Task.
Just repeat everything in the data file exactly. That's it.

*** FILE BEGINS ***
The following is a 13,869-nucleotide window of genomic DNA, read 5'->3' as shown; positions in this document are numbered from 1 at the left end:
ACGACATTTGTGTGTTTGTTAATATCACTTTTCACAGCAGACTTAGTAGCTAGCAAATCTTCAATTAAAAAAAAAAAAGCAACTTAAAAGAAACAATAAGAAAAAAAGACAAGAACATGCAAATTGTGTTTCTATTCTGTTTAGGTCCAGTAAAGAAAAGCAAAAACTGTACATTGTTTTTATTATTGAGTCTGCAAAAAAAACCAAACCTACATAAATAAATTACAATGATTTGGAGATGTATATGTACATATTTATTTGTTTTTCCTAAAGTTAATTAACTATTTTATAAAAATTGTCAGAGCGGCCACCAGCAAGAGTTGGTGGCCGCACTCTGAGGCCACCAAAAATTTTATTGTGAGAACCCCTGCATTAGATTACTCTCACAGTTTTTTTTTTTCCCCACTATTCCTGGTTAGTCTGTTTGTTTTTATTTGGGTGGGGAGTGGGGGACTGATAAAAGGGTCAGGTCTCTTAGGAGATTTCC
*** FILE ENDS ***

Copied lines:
The following is a 13,869-nucleotide window of genomic DNA, read 5'->3' as shown; positions in this document are numbered from 1 at the left end:
ACGACATTTGTGTGTTTGTTAATATCACTTTTCACAGCAGACTTAGTAGCTAGCAAATCTTCAATTAAAAAAAAAAAAGCAACTTAAAAGAAACAATAAGAAAAAAAGACAAGAACATGCAAATTGTGTTTCTATTCTGTTTAGGTCCAGTAAAGAAAAGCAAAAACTGTACATTGTTTTTATTATTGAGTCTGCAAAAAAAACCAAACCTACATAAATAAATTACAATGATTTGGAGATGTATATGTACATATTTATTTGTTTTTCCTAAAGTTAATTAACTATTTTATAAAAATTGTCAGAGCGGCCACCAGCAAGAGTTGGTGGCCGCACTCTGAGGCCACCAAAAATTTTATTGTGAGAACCCCTGCATTAGATTACTCTCACAGTTTTTTTTTTTCCCCACTATTCCTGGTTAGTCTGTTTGTTTTTATTTGGGTGGGGAGTGGGGGACTGATAAAAGGGTCAGGTCTCTTAGGAGATTTCC